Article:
Page:Popular Science Monthly Volume 5.djvu/565

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No doubt, the corpuscles of different species––to which, in the last analysis, we reduce animals and plants of every kind and degree—are not identical. Each species has its own structure, its specific energy, its mode of nutrition, its fixed secretions—characteristics, moreover, which vary with circumstances and media. Yet we can point out more than one interesting similarity between certain ones of these species, which seem to discharge quite distinct functions, and hold very unlike stations, in the vast harmony of vital monads. The cells of fruits, when placed in certain conditions, behave, as has been seen, like the cells of brewer's yeast; they both decompose sugar and yield alcohol. We may trace resemblances not less close, as M. Blondeau and M. Pasteur have done, between acetic mycoderms and blood-globules. Both alike serve as carriers of oxygen—the first, for the slow combustion of alcohol; the last, for the slow combustion of the albuminoid matters in animal tissues. It is even likely that there is a principle in mycoderms similar to hemoglobine in the blood-globule, and provided with a special affinity for oxygen. However this may be, comparisons of this kind open a new path for physiology. As that science is definitely summed up in the explanation of existences and processes in the microscopic elements of organs, it is plain that nothing can be more useful to it than the study of these one-celled organisms in which the phenomena are extremely simple, and life is reduced, in a manner, to its primitive factors. It becomes more and more evident that progress in the comprehension of the superior animals is bound, with the very closest ties, to advance in the comprehension of the mechanism of nutrition in the rudimentary units of life, in the smallest beings that it is given us to study.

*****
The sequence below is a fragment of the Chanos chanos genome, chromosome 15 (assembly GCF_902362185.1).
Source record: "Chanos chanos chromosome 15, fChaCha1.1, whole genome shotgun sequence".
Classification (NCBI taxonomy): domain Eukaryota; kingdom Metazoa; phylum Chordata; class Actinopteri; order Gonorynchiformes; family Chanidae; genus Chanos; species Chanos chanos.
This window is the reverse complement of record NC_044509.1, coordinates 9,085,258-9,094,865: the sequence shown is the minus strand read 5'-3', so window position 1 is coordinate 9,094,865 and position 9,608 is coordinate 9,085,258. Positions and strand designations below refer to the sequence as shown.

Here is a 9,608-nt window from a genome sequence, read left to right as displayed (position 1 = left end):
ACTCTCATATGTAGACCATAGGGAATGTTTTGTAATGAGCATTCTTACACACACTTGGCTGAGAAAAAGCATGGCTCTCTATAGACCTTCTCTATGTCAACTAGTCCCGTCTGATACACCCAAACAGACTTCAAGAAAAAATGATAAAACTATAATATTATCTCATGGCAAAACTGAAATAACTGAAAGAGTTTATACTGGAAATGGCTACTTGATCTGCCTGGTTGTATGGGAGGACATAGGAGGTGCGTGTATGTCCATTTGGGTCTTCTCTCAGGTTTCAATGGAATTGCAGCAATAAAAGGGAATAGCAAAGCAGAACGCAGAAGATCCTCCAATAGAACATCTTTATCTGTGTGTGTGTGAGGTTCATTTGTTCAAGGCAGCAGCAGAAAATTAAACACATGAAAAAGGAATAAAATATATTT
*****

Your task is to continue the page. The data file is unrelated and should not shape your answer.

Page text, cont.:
Now, whence come those organized microscopic corpuscles to which, as we have seen, very many of the alterations of organic matter must be attributed? Upon this great problem, opinions at this day are still very contradictory. Neither patient observations, nor minute experiments, nor profound reasonings, have been wanting; yet some still believe that these little bodies grow, by spontaneous generation, within fermentable liquids, while others assert, and profess to have proved, that they come from germs contained in the air. Certainly, the former opinion involves nothing contradictory nor impossible. Those who reject it by begging the question, in the name of some unknown, mystical doctrine of life, do not even deserve to be listened to in the investigation. It might possibly have occurred that organized beings should be produced, complete at all points, in a medium deprived of organization; yet experiment proves that this does not occur. We must, then, accept the other opinion—the panspermist doctrine—that is to say, we must concede that the germs of microscopic animals and vegetables, with which so many fermentations and putre-